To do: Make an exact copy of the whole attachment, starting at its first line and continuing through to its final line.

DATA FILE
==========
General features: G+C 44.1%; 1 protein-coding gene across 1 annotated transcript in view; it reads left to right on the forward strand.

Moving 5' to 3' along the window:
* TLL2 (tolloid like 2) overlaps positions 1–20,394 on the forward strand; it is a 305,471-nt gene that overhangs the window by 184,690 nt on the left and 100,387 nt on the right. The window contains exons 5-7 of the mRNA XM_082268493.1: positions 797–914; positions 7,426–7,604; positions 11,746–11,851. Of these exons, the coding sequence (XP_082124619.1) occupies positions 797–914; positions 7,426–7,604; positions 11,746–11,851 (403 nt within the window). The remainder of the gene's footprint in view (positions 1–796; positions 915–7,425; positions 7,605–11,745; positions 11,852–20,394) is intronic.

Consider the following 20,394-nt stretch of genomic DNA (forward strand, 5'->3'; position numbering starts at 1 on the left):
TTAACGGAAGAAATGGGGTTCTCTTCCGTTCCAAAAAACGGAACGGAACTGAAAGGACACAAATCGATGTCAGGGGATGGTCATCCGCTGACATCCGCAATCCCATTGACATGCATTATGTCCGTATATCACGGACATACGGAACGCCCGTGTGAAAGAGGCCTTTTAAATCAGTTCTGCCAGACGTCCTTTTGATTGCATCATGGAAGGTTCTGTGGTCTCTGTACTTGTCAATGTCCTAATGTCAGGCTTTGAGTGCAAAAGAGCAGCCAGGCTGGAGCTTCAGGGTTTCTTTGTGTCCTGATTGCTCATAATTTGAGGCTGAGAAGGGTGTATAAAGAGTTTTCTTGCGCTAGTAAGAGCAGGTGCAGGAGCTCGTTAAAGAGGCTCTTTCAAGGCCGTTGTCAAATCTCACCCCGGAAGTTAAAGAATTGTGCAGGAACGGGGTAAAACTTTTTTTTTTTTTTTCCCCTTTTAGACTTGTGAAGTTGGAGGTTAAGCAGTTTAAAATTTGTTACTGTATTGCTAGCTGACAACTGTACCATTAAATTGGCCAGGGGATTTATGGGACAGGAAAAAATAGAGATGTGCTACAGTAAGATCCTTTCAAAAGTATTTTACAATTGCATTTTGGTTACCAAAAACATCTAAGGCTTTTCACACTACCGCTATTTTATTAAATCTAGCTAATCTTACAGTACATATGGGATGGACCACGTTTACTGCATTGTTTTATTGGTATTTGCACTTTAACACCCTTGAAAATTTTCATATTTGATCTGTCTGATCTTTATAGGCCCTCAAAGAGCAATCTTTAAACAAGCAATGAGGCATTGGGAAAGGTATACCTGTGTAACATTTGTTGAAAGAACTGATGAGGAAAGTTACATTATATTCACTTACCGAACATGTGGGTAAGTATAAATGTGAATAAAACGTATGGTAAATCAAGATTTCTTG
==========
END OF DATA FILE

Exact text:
General features: G+C 44.1%; 1 protein-coding gene across 1 annotated transcript in view; it reads left to right on the forward strand.

Moving 5' to 3' along the window:
* TLL2 (tolloid like 2) overlaps positions 1–20,394 on the forward strand; it is a 305,471-nt gene that overhangs the window by 184,690 nt on the left and 100,387 nt on the right. The window contains exons 5-7 of the mRNA XM_082268493.1: positions 797–914; positions 7,426–7,604; positions 11,746–11,851. Of these exons, the coding sequence (XP_082124619.1) occupies positions 797–914; positions 7,426–7,604; positions 11,746–11,851 (403 nt within the window). The remainder of the gene's footprint in view (positions 1–796; positions 915–7,425; positions 7,605–11,745; positions 11,852–20,394) is intronic.

Consider the following 20,394-nt stretch of genomic DNA (forward strand, 5'->3'; position numbering starts at 1 on the left):
TTAACGGAAGAAATGGGGTTCTCTTCCGTTCCAAAAAACGGAACGGAACTGAAAGGACACAAATCGATGTCAGGGGATGGTCATCCGCTGACATCCGCAATCCCATTGACATGCATTATGTCCGTATATCACGGACATACGGAACGCCCGTGTGAAAGAGGCCTTTTAAATCAGTTCTGCCAGACGTCCTTTTGATTGCATCATGGAAGGTTCTGTGGTCTCTGTACTTGTCAATGTCCTAATGTCAGGCTTTGAGTGCAAAAGAGCAGCCAGGCTGGAGCTTCAGGGTTTCTTTGTGTCCTGATTGCTCATAATTTGAGGCTGAGAAGGGTGTATAAAGAGTTTTCTTGCGCTAGTAAGAGCAGGTGCAGGAGCTCGTTAAAGAGGCTCTTTCAAGGCCGTTGTCAAATCTCACCCCGGAAGTTAAAGAATTGTGCAGGAACGGGGTAAAACTTTTTTTTTTTTTTTCCCCTTTTAGACTTGTGAAGTTGGAGGTTAAGCAGTTTAAAATTTGTTACTGTATTGCTAGCTGACAACTGTACCATTAAATTGGCCAGGGGATTTATGGGACAGGAAAAAATAGAGATGTGCTACAGTAAGATCCTTTCAAAAGTATTTTACAATTGCATTTTGGTTACCAAAAACATCTAAGGCTTTTCACACTACCGCTATTTTATTAAATCTAGCTAATCTTACAGTACATATGGGATGGACCACGTTTACTGCATTGTTTTATTGGTATTTGCACTTTAACACCCTTGAAAATTTTCATATTTGATCTGTCTGATCTTTATAGGCCCTCAAAGAGCAATCTTTAAACAAGCAATGAGGCATTGGGAAAGGTATACCTGTGTAACATTTGTTGAAAGAACTGATGAGGAAAGTTACATTATATTCACTTACCGAACATGTGGGTAAGTATAAATGTGAATAAAACGTATGGTAAATCAAGATTTCTTG